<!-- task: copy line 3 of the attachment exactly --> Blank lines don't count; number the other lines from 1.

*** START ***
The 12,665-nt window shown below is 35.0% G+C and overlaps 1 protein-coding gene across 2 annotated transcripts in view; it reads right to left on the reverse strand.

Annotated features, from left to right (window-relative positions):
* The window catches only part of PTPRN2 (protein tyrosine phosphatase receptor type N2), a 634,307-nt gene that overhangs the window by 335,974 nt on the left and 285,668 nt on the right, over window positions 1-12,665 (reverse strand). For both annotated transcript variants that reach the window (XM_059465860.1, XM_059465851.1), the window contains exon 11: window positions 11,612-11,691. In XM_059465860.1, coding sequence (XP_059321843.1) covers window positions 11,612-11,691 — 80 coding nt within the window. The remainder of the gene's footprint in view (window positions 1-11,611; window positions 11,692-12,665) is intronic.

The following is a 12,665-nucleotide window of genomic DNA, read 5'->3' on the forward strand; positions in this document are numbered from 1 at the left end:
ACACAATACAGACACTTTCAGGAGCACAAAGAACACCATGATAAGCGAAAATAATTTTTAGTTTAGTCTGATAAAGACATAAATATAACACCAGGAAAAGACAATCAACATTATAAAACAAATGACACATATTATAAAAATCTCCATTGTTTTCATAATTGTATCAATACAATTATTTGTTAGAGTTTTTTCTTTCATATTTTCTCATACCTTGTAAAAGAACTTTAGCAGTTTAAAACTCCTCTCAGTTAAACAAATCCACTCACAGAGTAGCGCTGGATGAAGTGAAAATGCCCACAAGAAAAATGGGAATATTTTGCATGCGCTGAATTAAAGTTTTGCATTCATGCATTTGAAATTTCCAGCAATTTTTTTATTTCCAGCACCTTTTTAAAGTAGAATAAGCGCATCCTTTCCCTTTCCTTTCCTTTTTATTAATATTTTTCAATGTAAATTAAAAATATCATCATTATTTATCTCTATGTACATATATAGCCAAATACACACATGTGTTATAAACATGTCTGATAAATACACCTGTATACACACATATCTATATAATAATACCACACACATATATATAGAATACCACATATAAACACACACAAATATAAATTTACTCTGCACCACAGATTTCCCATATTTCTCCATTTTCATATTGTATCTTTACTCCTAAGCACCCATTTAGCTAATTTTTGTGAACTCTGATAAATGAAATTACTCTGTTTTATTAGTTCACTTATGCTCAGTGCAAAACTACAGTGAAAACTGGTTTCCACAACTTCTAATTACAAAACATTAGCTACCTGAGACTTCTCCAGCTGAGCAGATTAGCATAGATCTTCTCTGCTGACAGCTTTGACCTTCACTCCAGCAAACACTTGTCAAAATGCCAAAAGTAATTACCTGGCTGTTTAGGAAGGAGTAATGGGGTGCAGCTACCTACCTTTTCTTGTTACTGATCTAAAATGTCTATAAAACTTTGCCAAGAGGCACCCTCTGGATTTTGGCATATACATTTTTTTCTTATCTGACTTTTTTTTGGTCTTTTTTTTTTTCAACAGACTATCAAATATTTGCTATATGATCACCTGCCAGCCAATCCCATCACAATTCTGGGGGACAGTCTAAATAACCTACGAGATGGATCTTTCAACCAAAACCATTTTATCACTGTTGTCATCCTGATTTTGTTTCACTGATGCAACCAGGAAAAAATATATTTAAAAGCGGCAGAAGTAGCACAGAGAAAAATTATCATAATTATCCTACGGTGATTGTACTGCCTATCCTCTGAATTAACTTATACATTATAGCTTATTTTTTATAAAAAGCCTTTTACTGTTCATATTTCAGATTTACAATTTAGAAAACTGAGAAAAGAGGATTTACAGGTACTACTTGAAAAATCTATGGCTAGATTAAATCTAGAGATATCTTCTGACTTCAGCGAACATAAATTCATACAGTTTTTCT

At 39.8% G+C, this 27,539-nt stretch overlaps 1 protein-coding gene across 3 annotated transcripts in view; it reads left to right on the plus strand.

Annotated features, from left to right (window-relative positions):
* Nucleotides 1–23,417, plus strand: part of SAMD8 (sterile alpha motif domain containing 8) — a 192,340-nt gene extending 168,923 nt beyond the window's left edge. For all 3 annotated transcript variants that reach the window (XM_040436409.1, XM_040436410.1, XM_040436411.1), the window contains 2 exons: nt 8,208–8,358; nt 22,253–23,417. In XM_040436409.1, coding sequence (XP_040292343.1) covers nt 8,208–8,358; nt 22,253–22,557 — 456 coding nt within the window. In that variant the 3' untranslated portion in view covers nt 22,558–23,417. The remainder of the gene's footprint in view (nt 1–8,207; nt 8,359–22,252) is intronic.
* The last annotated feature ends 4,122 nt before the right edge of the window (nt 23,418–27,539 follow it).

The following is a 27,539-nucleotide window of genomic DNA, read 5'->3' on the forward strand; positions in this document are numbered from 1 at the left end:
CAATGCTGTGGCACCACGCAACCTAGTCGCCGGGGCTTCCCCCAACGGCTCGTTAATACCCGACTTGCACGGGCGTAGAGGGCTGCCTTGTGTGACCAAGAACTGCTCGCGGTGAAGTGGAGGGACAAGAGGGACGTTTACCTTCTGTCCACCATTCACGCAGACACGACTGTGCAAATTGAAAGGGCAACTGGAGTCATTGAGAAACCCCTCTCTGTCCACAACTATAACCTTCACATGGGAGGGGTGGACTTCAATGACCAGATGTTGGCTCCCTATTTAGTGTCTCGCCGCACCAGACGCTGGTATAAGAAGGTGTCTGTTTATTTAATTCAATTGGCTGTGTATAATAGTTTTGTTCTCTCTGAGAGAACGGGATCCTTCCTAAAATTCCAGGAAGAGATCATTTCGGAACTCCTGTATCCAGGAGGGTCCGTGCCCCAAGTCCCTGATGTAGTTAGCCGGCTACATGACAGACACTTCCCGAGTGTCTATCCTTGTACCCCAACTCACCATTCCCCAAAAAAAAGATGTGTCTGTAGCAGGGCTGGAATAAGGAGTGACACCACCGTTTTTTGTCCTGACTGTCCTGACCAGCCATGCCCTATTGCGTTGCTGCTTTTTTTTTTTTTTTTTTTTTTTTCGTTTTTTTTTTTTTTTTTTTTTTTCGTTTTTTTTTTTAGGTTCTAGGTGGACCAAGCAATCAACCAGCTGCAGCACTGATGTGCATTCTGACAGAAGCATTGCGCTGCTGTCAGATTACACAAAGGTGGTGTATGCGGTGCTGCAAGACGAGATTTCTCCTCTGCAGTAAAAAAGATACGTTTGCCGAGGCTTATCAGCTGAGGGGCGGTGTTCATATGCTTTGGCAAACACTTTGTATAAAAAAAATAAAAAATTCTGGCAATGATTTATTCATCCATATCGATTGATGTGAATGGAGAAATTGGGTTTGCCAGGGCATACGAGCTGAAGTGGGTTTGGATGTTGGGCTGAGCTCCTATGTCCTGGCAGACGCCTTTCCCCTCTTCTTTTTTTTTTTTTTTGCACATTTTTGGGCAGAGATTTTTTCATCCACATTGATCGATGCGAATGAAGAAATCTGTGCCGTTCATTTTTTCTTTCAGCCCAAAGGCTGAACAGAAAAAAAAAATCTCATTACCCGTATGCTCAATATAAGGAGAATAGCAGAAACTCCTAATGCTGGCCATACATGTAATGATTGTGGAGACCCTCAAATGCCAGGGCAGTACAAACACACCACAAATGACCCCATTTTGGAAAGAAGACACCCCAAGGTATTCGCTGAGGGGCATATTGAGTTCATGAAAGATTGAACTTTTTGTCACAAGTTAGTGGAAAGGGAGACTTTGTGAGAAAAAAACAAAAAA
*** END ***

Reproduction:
* The window catches only part of PTPRN2 (protein tyrosine phosphatase receptor type N2), a 634,307-nt gene that overhangs the window by 335,974 nt on the left and 285,668 nt on the right, over window positions 1-12,665 (reverse strand). For both annotated transcript variants that reach the window (XM_059465860.1, XM_059465851.1), the window contains exon 11: window positions 11,612-11,691. In XM_059465860.1, coding sequence (XP_059321843.1) covers window positions 11,612-11,691 — 80 coding nt within the window. The remainder of the gene's footprint in view (window positions 1-11,611; window positions 11,692-12,665) is intronic.